What are three better investments than a savings account?

  • Education.
  • Unique experiences.
  • Real estate.

As you can see, you can easily find a better investment tool out there than a savings account. On that note…

Grow your business.

As you may know by know I’m all about starting a side business and using your existing skills to earn more money. As fun as it is to sit on Facebook all day, I feel much better when I use the internet to generate some money and help others in some way. Your savings can be used to grow your business (theme work to outsourcing certain tasks) instead of sitting around in an account earning pennies a month.

There will always be fluctuations in interest rates.

When I tried to find the best online bank account I realized that rates will always fluctuate. Interest rates are simply not impressive at the moment for those of us looking to keep our money in a savings account. The rates could go lower. The rates could go higher. What’s guaranteed is that rates will fluctuate. You don’t want to close down that account and then go looking for a new bank whenever there’s a drop in rates.

Don’t you have better things to do with your time?

When I hear friends talking about interest rates and complex financial strategies, I wonder if they have a life. I would rather spend my time on growing my business, improving myself, and hanging out with awesome people than worrying about banking accounts.

Sure, you obviously want to earn the best bang for your buck, but there way better ways to invest your money than to chase interest rates and to worry about small moves.

Those are my thoughts on chasing banking rates. There are bigger battles to fight in the financial world. Why waste your time on this? I believe that you should find a bank that you’re happy with and move on with your life. Rates will fluctuate. The customer service should stay consistent.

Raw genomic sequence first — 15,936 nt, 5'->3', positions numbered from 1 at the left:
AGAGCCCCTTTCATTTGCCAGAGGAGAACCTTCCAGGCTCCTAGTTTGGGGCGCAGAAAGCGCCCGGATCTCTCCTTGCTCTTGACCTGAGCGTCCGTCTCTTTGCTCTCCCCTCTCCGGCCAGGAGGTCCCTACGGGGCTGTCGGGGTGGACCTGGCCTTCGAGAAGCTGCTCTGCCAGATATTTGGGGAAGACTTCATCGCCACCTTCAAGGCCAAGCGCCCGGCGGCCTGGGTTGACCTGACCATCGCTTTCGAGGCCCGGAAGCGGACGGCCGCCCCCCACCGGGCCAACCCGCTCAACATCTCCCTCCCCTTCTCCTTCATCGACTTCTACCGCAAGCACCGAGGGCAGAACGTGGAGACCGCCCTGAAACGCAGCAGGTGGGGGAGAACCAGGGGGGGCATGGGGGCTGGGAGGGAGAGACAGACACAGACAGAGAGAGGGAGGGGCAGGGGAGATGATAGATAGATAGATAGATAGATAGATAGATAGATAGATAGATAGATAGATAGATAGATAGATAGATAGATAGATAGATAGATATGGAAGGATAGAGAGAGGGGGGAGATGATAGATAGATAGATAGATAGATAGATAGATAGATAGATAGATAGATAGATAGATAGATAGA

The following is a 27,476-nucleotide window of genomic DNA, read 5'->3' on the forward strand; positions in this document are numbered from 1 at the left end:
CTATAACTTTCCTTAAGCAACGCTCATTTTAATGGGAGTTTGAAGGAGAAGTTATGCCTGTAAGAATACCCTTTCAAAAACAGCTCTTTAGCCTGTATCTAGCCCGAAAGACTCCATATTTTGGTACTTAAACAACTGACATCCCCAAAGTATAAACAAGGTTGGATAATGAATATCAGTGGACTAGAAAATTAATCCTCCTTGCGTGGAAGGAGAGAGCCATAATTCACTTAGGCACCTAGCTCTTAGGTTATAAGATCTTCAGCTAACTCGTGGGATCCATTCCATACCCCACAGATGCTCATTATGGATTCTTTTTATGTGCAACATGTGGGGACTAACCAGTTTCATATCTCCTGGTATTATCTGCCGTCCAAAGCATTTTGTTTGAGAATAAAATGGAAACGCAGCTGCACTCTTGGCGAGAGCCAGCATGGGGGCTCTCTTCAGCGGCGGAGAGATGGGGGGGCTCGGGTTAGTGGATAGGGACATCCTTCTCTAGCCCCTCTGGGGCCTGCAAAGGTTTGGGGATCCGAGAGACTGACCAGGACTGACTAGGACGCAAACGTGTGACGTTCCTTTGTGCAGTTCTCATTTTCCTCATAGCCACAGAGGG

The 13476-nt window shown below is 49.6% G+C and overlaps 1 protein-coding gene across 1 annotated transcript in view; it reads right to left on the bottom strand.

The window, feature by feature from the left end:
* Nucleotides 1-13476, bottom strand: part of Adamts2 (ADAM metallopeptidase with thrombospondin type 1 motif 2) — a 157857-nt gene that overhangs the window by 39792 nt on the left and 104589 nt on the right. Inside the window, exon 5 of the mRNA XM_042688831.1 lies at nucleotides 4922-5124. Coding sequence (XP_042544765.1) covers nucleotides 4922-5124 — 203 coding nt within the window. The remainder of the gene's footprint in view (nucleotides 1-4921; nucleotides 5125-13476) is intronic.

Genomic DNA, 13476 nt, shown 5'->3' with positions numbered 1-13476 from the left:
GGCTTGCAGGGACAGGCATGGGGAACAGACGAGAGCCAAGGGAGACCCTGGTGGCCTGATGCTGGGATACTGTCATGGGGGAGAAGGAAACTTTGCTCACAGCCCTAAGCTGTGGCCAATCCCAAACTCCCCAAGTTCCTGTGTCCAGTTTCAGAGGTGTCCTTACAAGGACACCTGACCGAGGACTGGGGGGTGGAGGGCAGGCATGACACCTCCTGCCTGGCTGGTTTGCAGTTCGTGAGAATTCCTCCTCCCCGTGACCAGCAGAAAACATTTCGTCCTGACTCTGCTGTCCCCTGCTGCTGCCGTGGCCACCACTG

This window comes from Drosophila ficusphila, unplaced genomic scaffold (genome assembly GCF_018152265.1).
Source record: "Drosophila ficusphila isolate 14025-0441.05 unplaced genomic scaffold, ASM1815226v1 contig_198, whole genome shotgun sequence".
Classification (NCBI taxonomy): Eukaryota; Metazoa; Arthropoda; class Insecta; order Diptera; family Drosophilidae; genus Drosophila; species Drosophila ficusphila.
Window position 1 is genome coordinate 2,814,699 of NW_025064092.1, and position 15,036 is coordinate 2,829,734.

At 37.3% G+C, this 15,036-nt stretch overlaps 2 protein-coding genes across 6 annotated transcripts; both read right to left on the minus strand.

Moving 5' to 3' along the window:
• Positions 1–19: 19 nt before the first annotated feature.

3 thoughts on “Why You Should Stop Chasing Interest Rates”

  1. I found this to be true as well. I used to chase rates. After a while, I realized that many of the bank just increase the interest rate for a short period in hopes of gaining new customers, namely me. Then after a few months, they will slowly decrease the rate, hoping you don’t notice or if you do, are lazy enough to not care and leave your money with them anyways.

    I use ING and am perfectly fine with the interest rate they offer. It may not always be the highest, but like you said, there are other things I can concentrate on that will get me a much higher return on my money than switching banks to earn an additional 0.20% interest.

  2. I don’t chase interest rates, but I do chase sign-up bonuses. They offer a far better return for the little amount of work you have to do. Once your requirements are filled, you can withdraw and use that money to sign-up with another bank. I’ve made more “interest” this way than parking my money with a specific bank.

  3. I prefer to have a non-interest bearing account with no fees. The money you make on interest has to be claimed on your tax return and since the amount is so small I prefer not to deal with that. Truthfully I try to keep a very small amount of money in the bank and keep my life more private.